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Crown Copyright: guidelines for administration V.2.0

Fundamentals of copyright

Copyright is the exclusive right to reproduce and publish a protected work.

Copyright law is governed by Commonwealth legislation, the Copyright Act 1968 ("the Act") and protects a broad range of material resulting from intellectual activity in the areas of art, literature, science and industry.

Ownership of these rights gives the owner the ability to protect those rights and the opportunity of commercial exploitation.

First copyright in publicity and information work that is originated outside of government would usually be owned by the originator or her/his employer. The fact that a department may have commissioned and paid for the work to be produced does not automatically give the department any rights of ownership in the material.

Consequently, any reproduction of the material by a department would require the consent of the originator. Departments that commission material should therefore consider seeking a formal assignment of copyright in favour of the Crown.

There are several reasons for this. It gives the department freedom to allow other contractors to use the material without paying fees to the original designer or writer. It also gives the department the power to prevent misuse of the material by the contractor or third parties.

In most cases the department will wish to waive copyright on the material and allow the public free use of it – but it cannot do this unless it owns the copyright. On rarer occasions, when commercial exploitation of the material is possible, it allows the department to benefit, rather than the contractor.

Examples of protected materials include:

  • literary works such as books, articles, computer programs, compilations and all other forms of writing
  • artistic works such as paintings, photographs, maps, drawings
  • films including documentaries, TV programs, video-tapes
  • sound recordings including compact discs, tapes, DVDs, CD-ROMs
  • broadcasts on radio and television.

Copyright will subsist in an original work which possesses some minimal degree of creativity. An infringement of copyright will occur where a person does any act included in the copyright owner’s exclusive rights without permission.

For most literary, dramatic and artistic works, copyright lasts for the life of the ‘author’ plus 50 years. For most works produced by government, copyright lasts for 50 years from the end of the year of first publication or year of making.

Copyright protection is automatic and free. Material is protected from the time it is first created.

Management of copyright

The management of Crown copyright is the responsibility of the particular agency that possesses the copyright material. This responsibility is, however, to be carried out under the direction of the Administrator of Crown Copyright within the Department of Justice.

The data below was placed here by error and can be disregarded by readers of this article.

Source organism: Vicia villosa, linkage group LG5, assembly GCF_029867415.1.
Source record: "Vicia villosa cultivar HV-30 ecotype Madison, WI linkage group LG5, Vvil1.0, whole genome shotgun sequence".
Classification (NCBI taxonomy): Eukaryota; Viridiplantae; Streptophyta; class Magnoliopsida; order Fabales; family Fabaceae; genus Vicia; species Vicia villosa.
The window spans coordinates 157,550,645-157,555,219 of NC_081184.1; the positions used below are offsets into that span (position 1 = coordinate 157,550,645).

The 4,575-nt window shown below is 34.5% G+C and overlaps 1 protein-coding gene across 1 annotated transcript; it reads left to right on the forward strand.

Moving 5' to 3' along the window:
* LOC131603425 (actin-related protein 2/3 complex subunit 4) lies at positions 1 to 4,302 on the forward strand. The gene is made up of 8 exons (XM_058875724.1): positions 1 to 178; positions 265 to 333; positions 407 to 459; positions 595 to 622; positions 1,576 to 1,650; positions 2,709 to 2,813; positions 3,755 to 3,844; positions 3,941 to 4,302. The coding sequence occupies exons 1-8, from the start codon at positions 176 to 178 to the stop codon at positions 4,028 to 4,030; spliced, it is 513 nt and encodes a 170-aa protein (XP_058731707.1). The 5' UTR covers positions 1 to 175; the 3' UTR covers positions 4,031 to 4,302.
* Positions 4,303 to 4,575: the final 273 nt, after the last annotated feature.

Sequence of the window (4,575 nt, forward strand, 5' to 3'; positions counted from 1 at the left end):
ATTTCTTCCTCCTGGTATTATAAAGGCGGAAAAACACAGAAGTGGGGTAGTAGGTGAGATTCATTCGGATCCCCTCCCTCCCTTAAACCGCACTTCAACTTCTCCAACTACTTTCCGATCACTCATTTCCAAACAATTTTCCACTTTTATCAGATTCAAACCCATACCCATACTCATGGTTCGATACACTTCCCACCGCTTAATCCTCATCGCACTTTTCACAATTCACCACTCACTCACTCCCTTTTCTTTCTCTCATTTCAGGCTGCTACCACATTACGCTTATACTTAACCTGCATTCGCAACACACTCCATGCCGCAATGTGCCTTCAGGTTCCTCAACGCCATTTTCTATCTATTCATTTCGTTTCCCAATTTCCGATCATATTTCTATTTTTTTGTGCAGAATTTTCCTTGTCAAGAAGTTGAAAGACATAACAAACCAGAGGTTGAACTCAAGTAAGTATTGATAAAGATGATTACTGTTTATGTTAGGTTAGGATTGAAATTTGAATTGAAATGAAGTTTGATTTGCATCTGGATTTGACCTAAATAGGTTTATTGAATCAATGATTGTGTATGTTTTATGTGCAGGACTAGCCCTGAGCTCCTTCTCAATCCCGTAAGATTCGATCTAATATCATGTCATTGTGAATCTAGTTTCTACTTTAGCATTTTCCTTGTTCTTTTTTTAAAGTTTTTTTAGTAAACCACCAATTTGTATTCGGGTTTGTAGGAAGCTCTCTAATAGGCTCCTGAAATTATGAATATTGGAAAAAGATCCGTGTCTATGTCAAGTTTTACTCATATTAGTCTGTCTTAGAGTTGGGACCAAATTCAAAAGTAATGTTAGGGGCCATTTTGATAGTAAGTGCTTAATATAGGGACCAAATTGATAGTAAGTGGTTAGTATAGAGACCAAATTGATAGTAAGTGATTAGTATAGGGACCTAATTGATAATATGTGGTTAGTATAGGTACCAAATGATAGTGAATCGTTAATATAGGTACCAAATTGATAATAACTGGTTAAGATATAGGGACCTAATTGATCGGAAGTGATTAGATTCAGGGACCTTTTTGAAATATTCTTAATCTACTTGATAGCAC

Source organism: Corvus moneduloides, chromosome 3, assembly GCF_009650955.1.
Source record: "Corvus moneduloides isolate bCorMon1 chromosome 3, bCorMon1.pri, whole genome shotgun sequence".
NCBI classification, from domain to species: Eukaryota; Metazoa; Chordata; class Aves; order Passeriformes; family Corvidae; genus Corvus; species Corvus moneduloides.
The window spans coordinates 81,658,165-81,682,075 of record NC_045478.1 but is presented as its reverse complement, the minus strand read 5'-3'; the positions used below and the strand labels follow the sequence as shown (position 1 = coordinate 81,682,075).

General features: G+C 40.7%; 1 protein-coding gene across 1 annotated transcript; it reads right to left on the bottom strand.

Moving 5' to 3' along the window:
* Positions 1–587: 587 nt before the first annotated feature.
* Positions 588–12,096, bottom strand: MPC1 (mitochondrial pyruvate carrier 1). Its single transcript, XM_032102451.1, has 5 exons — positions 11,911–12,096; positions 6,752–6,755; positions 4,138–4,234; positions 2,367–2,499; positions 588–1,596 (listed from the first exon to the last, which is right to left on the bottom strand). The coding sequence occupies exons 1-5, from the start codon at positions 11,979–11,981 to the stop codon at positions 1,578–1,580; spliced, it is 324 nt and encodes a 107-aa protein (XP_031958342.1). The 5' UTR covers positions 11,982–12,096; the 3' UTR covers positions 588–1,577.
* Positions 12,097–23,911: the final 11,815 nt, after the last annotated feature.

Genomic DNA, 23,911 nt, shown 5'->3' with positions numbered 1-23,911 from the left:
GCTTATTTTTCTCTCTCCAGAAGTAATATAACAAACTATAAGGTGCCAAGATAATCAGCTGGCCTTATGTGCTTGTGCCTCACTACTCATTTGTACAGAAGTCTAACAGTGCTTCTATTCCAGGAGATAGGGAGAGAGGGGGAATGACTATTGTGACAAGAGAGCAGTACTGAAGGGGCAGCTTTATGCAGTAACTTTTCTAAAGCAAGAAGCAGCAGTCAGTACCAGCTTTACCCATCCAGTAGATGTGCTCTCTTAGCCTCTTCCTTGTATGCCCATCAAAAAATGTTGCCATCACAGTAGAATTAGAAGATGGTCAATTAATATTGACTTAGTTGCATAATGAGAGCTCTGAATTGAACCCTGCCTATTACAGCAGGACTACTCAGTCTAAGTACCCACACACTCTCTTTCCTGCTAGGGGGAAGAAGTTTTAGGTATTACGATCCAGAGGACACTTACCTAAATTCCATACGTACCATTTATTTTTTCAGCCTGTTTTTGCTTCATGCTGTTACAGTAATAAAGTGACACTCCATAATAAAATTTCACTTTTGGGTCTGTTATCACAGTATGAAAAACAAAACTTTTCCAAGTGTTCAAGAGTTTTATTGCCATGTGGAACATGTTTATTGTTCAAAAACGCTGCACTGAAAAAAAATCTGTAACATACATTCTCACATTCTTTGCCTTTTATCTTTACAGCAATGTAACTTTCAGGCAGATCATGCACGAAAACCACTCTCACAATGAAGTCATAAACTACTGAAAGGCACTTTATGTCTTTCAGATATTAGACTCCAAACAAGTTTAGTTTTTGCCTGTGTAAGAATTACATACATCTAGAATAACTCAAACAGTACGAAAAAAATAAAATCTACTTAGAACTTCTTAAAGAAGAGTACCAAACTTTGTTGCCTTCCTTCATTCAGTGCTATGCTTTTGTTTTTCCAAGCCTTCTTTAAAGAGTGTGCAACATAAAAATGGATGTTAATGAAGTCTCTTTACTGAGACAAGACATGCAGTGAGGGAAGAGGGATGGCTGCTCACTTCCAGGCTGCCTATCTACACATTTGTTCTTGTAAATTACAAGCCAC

All agencies should educate their staff and make them aware of the types of materials in which Crown copyright may subsist, and the procedures to identify and protect those materials.

Agencies may manage intellectual property by licensing the property to a third party (with or without a fee) or selling the ownership of the property to a third party.

It is recommended that a database be established and maintained by agencies to register all licences, sales and agreements with third parties and all other dealings with copyright material.

When a request to reproduce Crown material has been granted, appropriate conditions should be imposed on the user.

All copyright queries should be referred to the Administrator of Crown Copyright at the Department of Justice.

Management of State Government computer program copyright

Computer programs are protected under the Act as literary works.

The Act also protects electronic databases as literary works, as the definition of 'literary work' includes a compilation expressed in words, figures or symbols. However for a database to be given protection, it must meet the appropriate level of originality.

Agencies wishing to market their databases should clarify their position in relation to copyright, particularly where the data has been derived from multiple sources (i.e. government and non-government).

Licensing of computer program copyright through a legally enforceable agreement is the best way for an agency to protect and exploit copyright ownership.

Revenue generation issues

Agencies should consider the broad social and economic goals of the Tasmanian Government in deciding whether to commercialise intellectual property. There may be situations in which it could be argued that the public interest may override any benefit of commercial exploitation.

Where it is viable to exploit intellectual property, as a minimum, agencies should aim for cost recovery. A formal business planning process reflecting market, cost and revenue related aspects should be used by agencies contemplating developing intellectual property, which may involve significant expenditure.

Appropriate advice may be sought from the expertise available in other agencies such as the Department of Economic Development, the Department of Treasury and Finance, and Crown Law.

When an agency releases intellectual property to non-Tasmanian Government agencies, it is essential that a legally enforceable agreement be entered into.

A memorandum of understanding will be sufficient when dealings are between Tasmanian Government agencies (provided they are not separate legal entities).